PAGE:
At the June 1938 annual meeting of the Delta Chamber of Commerce on the campus of Delta State Teachers College in Cleveland, King Cotton’s retainers, led by Johnston, brought together leaders of allied cotton associations; got seed money pledged by Mississippi’s governor, Hugh White; and reached consensus on the need for a national council. Strenuous organizational work throughout the South soon followed, including establishing state units and blunting territorial and leadership jealousies and fears west of the Mississippi River, notably in Texas. According to Mississippi editor Hodding Carter, “By airliner, by train, more frequently by automobile,” organizers “had traveled separately and together, persuading dubious state groups to whom they are strangers, smoothing internal differences, bringing together clashing producers, ginners, compressors, seed crushers, merchants to whose divergent doors the name and purpose of Oscar Johnston is a ready passkey.”

Organizational efforts culminated at the Peabody Hotel in Memphis in November 1938 with eighty-six delegates from fourteen cotton states responding to Johnston’s plea for unity. An intricate plan developed, including requiring two-thirds majorities and veto options over policy for each branch of the industry. Two cents per bale from each state unit would provide funding. The Cotton Council sought to advance “consumption of American cotton, cottonseed, and the products thereof.”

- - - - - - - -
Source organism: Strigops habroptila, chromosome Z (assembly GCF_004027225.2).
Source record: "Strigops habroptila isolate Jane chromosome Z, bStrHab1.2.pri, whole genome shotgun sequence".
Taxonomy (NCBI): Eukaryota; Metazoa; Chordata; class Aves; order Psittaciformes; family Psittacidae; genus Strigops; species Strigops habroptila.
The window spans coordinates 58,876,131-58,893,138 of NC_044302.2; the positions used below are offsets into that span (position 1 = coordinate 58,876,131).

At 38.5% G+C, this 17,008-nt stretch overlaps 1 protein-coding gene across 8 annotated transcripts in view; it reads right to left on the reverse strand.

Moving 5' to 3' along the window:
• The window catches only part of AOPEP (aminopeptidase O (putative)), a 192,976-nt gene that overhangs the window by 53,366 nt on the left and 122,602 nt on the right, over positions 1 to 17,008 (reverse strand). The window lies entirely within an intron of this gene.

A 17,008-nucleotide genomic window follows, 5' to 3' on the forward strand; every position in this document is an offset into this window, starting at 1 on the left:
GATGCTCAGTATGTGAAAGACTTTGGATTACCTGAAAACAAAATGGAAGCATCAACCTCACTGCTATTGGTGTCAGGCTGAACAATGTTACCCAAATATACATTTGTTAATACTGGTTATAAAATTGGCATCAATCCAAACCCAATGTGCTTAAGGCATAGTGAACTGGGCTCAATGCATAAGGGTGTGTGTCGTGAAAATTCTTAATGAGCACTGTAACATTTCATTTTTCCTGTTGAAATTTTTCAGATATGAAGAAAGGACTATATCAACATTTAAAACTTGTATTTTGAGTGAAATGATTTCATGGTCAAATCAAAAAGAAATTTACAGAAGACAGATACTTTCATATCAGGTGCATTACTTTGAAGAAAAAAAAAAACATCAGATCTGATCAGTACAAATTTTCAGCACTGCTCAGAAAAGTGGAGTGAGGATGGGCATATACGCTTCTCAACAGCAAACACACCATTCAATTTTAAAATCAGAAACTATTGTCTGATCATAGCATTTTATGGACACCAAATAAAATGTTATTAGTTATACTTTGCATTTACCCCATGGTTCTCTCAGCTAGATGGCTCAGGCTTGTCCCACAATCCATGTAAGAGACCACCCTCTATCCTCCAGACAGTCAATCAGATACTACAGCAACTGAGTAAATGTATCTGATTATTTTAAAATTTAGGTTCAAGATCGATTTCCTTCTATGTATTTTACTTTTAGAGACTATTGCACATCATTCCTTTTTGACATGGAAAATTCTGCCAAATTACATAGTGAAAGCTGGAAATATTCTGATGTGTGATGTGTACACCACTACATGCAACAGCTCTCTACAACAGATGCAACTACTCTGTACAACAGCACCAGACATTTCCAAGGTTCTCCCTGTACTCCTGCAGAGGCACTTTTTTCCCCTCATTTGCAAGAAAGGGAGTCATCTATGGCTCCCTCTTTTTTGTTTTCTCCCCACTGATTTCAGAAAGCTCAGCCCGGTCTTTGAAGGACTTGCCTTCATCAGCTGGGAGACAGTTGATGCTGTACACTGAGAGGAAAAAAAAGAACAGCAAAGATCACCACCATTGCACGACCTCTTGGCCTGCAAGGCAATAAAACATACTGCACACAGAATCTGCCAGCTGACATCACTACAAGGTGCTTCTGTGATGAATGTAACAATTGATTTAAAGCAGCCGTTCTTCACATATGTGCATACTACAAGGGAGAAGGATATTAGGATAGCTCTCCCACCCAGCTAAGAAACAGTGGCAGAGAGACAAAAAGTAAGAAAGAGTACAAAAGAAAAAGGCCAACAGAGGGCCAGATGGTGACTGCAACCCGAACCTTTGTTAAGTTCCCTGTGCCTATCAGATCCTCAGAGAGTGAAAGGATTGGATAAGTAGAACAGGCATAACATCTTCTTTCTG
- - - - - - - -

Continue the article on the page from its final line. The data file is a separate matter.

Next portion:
Two months later, with sufficient funding in sight, the National Cotton Council of America held its first annual convention in Dallas and named Johnston as president and twenty-five leading cotton men as members of the board. Unseen challenges lay ahead, including closed markets occasioned by war, conflict with the American Farm Bureau Federation, financial issues, and the council’s intense and incessant lobbying of Congress. Had industry leaders known about the looming challenge of synthetics, Blake later said, “it might have just made us quit before we started.” Mills and cooperatives joined the original five segments—producers, ginners, merchants, crushers, and warehousers—and, over the years, spin-offs included Cotton Incorporated and the Institute for Cotton International. If the National Cotton Council of America could not restore King Cotton to his throne, it could claim its share of credit for unifying and saving a vital American industry.

Further Reading

  • Hodding Carter, “Cotton Fights Back! The Story of the National Cotton Council,” Greenville Delta Democrat-Times (1939)
  • Lawrence J. Nelson, King Cotton’s Advocate: Oscar G. Johnston and the New Deal (1999)

Citation Information

The following information is provided for citations.

  • Article Title National Cotton Council of America
  • Author
  • Website Name Mississippi Encyclopedia
  • URL
  • Access Date December 10, 2018
  • Publisher Center for Study of Southern Culture
  • Original Published Date
  • Date of Last Update April 14, 2018